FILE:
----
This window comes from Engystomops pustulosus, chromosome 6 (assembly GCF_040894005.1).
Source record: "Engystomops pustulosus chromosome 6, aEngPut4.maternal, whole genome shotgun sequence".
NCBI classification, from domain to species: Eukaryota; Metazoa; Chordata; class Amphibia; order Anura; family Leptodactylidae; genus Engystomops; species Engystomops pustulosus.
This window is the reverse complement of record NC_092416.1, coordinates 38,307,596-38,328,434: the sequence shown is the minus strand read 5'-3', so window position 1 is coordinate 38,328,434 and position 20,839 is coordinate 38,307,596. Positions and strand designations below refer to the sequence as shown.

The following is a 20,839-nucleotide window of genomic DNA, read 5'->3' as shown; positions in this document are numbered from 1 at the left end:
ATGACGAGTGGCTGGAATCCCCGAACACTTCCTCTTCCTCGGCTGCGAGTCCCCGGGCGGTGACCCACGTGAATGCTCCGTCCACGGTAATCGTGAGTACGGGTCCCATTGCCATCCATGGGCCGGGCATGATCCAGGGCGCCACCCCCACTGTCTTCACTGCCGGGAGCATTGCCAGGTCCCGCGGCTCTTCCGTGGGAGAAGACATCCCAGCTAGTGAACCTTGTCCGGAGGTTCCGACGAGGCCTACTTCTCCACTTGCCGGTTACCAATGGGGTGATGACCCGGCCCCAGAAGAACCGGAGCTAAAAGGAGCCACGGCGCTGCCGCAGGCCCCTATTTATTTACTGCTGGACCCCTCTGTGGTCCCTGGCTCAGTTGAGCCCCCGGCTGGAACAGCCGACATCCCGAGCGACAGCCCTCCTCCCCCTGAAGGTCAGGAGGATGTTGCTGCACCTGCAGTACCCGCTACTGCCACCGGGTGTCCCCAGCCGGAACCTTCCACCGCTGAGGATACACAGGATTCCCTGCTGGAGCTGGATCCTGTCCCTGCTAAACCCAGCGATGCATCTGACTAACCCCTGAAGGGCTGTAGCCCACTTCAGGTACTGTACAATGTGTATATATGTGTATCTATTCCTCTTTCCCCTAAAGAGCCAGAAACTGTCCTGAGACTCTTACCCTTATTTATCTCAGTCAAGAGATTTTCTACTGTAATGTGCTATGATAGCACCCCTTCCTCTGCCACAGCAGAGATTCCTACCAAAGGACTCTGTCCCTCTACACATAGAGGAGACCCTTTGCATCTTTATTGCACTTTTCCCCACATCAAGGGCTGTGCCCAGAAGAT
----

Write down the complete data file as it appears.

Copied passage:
This window comes from Engystomops pustulosus, chromosome 6 (assembly GCF_040894005.1).
Source record: "Engystomops pustulosus chromosome 6, aEngPut4.maternal, whole genome shotgun sequence".
NCBI classification, from domain to species: Eukaryota; Metazoa; Chordata; class Amphibia; order Anura; family Leptodactylidae; genus Engystomops; species Engystomops pustulosus.
This window is the reverse complement of record NC_092416.1, coordinates 38,307,596-38,328,434: the sequence shown is the minus strand read 5'-3', so window position 1 is coordinate 38,328,434 and position 20,839 is coordinate 38,307,596. Positions and strand designations below refer to the sequence as shown.

The following is a 20,839-nucleotide window of genomic DNA, read 5'->3' as shown; positions in this document are numbered from 1 at the left end:
ATGACGAGTGGCTGGAATCCCCGAACACTTCCTCTTCCTCGGCTGCGAGTCCCCGGGCGGTGACCCACGTGAATGCTCCGTCCACGGTAATCGTGAGTACGGGTCCCATTGCCATCCATGGGCCGGGCATGATCCAGGGCGCCACCCCCACTGTCTTCACTGCCGGGAGCATTGCCAGGTCCCGCGGCTCTTCCGTGGGAGAAGACATCCCAGCTAGTGAACCTTGTCCGGAGGTTCCGACGAGGCCTACTTCTCCACTTGCCGGTTACCAATGGGGTGATGACCCGGCCCCAGAAGAACCGGAGCTAAAAGGAGCCACGGCGCTGCCGCAGGCCCCTATTTATTTACTGCTGGACCCCTCTGTGGTCCCTGGCTCAGTTGAGCCCCCGGCTGGAACAGCCGACATCCCGAGCGACAGCCCTCCTCCCCCTGAAGGTCAGGAGGATGTTGCTGCACCTGCAGTACCCGCTACTGCCACCGGGTGTCCCCAGCCGGAACCTTCCACCGCTGAGGATACACAGGATTCCCTGCTGGAGCTGGATCCTGTCCCTGCTAAACCCAGCGATGCATCTGACTAACCCCTGAAGGGCTGTAGCCCACTTCAGGTACTGTACAATGTGTATATATGTGTATCTATTCCTCTTTCCCCTAAAGAGCCAGAAACTGTCCTGAGACTCTTACCCTTATTTATCTCAGTCAAGAGATTTTCTACTGTAATGTGCTATGATAGCACCCCTTCCTCTGCCACAGCAGAGATTCCTACCAAAGGACTCTGTCCCTCTACACATAGAGGAGACCCTTTGCATCTTTATTGCACTTTTCCCCACATCAAGGGCTGTGCCCAGAAGAT